The first time we lost side view mirrors, my brother went to the auto shops along Evangelista Street in Makati to buy replacements. He reported being besieged by itinerant vendors who offered various types and makes of side view mirrors—from original ones to substandard ones (ordinary mirrors cut to size), to surplus (euphemism for recycled goods), to ones of dubious origins (in all likelihood stolen). I didn’t know if my brother was serious or was simply kidding but he said someone asked him what type of side view mirrors was being required and offered to come up with the mirrors at half the price provided we were willing to come back in the afternoon. It wasn’t hard to presume that the side view mirrors would be sourced from somewhere, presumably filched from some cars nearby.
Of course I asked my brother to buy original ones. Another friend was incredulous when I told him how much the darn things cost me. When I told him I didn’t want to buy stolen goods – or even those from dubious sources – he snickered and told me “what’s makes you so sure that the ones you bought from the store were not stolen either?” He had a point. One cannot be absolutely certain these days. I should have asked my brother to go straight to the casa where they charge and arm, a leg and a whole torso. Standing one’s ground and sticking to principle is not easy in this country. Not when the alternative to being practical is to be so impractical as to fork over thousands of pesos at a casa for something that costs only a few hundred pesos on the street.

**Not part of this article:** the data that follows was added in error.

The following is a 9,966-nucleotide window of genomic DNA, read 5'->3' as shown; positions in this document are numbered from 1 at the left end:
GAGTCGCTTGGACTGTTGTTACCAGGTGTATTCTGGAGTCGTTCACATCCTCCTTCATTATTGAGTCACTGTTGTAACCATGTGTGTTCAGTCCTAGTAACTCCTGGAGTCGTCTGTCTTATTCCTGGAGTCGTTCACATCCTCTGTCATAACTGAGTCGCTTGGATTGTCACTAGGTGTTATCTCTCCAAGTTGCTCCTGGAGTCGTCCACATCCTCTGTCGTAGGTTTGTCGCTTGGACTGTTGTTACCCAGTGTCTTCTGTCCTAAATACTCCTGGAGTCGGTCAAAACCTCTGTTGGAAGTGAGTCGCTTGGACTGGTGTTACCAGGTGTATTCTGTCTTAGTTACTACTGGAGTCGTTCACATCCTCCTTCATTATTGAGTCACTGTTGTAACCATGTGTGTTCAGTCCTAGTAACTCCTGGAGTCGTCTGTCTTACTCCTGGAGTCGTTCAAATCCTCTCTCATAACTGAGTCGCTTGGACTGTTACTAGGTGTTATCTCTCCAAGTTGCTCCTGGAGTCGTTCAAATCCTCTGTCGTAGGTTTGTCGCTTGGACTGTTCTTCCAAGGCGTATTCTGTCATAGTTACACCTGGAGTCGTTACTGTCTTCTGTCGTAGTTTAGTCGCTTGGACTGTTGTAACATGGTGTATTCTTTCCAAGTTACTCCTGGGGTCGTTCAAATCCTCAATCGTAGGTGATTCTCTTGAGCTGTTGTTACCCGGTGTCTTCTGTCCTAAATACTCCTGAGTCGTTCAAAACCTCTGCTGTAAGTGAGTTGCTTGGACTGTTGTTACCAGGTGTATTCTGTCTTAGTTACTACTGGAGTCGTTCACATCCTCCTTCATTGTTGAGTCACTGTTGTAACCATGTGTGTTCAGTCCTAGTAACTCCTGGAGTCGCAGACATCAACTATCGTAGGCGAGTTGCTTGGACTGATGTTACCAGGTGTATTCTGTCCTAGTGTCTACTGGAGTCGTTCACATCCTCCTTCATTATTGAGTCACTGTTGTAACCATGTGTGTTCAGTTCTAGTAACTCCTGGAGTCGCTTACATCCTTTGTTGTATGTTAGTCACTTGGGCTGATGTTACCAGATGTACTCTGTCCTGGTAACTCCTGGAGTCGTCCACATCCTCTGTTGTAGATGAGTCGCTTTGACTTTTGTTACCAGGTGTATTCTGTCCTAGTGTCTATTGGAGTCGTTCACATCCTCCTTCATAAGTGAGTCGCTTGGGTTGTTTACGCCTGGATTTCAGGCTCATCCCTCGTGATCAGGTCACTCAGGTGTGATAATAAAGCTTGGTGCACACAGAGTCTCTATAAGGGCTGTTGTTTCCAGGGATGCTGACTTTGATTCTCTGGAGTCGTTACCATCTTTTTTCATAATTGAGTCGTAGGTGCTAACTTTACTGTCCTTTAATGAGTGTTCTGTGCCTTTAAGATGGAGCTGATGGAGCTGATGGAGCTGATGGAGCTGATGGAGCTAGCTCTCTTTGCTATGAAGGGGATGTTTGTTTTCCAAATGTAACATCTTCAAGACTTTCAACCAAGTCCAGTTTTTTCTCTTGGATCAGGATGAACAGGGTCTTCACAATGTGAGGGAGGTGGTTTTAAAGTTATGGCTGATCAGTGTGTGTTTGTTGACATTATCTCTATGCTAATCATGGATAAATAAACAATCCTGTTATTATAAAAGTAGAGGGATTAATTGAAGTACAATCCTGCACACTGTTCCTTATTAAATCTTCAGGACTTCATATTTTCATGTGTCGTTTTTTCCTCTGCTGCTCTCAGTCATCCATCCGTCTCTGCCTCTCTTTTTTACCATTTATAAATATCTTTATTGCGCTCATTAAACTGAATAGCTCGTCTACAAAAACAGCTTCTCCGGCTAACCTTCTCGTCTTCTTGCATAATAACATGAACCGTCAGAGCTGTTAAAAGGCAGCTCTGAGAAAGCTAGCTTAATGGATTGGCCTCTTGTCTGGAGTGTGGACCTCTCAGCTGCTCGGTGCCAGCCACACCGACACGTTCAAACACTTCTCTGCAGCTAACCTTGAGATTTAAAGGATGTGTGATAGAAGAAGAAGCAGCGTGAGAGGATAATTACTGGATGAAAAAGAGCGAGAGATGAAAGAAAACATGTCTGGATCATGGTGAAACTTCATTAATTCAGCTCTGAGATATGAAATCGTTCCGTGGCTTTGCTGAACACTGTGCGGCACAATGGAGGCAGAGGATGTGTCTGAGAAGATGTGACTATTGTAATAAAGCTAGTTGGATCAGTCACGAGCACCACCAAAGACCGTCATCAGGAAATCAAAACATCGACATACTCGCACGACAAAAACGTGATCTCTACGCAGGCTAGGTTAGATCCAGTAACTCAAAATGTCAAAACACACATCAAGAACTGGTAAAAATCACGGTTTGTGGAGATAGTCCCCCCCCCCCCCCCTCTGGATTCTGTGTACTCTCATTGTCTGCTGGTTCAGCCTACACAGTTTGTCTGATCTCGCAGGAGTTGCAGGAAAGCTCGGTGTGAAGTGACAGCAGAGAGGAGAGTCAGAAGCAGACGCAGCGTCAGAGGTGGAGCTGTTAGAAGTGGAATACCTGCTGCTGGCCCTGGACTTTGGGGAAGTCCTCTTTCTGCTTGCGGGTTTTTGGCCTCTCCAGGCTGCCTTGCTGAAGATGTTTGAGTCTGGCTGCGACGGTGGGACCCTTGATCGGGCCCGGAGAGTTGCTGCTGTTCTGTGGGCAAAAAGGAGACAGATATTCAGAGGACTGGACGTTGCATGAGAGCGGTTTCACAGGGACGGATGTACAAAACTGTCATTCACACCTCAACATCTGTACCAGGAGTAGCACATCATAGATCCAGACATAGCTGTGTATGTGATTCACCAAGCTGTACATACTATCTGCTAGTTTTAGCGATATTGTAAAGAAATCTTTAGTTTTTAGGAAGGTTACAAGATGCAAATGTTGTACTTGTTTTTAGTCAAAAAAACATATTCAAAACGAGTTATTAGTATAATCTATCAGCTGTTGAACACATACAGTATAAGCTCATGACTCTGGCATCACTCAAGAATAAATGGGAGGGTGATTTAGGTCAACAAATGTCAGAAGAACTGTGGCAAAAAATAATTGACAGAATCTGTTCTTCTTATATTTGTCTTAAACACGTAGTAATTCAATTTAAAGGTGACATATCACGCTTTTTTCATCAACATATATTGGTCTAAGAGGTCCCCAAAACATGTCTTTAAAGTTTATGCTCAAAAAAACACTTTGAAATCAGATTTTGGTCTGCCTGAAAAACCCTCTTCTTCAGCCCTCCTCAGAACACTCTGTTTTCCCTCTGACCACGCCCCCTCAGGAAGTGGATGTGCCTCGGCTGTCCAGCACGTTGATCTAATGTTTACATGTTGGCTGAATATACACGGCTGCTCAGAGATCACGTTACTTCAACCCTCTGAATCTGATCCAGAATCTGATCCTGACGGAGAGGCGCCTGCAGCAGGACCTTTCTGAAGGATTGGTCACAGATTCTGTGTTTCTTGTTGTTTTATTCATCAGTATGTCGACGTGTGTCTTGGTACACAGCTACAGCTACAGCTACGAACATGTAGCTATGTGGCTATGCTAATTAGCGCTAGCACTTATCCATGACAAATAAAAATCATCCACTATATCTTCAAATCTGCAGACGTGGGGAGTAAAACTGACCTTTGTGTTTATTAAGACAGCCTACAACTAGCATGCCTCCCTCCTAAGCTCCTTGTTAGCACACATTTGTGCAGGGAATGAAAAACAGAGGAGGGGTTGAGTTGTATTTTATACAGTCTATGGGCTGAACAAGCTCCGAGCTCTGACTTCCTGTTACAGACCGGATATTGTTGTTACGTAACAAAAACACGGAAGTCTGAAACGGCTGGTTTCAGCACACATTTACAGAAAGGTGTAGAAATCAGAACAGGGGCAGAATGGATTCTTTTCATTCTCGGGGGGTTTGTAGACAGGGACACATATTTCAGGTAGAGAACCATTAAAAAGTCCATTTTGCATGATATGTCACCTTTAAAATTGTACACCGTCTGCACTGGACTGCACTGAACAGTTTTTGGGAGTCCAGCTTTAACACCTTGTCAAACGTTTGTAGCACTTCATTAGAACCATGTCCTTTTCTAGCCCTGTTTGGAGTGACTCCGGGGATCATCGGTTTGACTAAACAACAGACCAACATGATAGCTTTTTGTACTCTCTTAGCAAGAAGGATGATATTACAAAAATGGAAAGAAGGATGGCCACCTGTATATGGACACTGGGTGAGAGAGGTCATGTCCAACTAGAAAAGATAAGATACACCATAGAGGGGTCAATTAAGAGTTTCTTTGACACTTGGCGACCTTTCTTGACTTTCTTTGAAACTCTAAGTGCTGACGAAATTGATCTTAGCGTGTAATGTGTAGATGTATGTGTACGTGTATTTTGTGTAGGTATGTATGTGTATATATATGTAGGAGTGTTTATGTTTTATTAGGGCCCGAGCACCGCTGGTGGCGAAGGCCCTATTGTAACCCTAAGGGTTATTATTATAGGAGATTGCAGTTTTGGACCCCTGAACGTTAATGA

So we bought brand-new side-view mirrors twice in a row within one month. The story does not end there. The rampant theft of side-view mirrors has apparently spawned a new cottage industry as there are now various gadgets and contraptions designed to protect a car’s side view mirrors from being stolen.
I was told of a contraption that one attaches to the edges of a car’s side view mirrors, like some kind of a guard that would prevent the mirrors from being taken out of their sockets. The downside is that these things cost money and they are quite conspicuous—it’s like one is openly daring thieves to make one’s day. Still another option, I was told, was some kind of a contraption that encases the whole side view mirror installation, locking it off. Another suggested having the replacement side view mirrors glued firmly to the sockets which would mean that the mirrors would have to be destroyed first before they can be taken out. It’s a variation of the loss-loss strategy for dealing with criminals.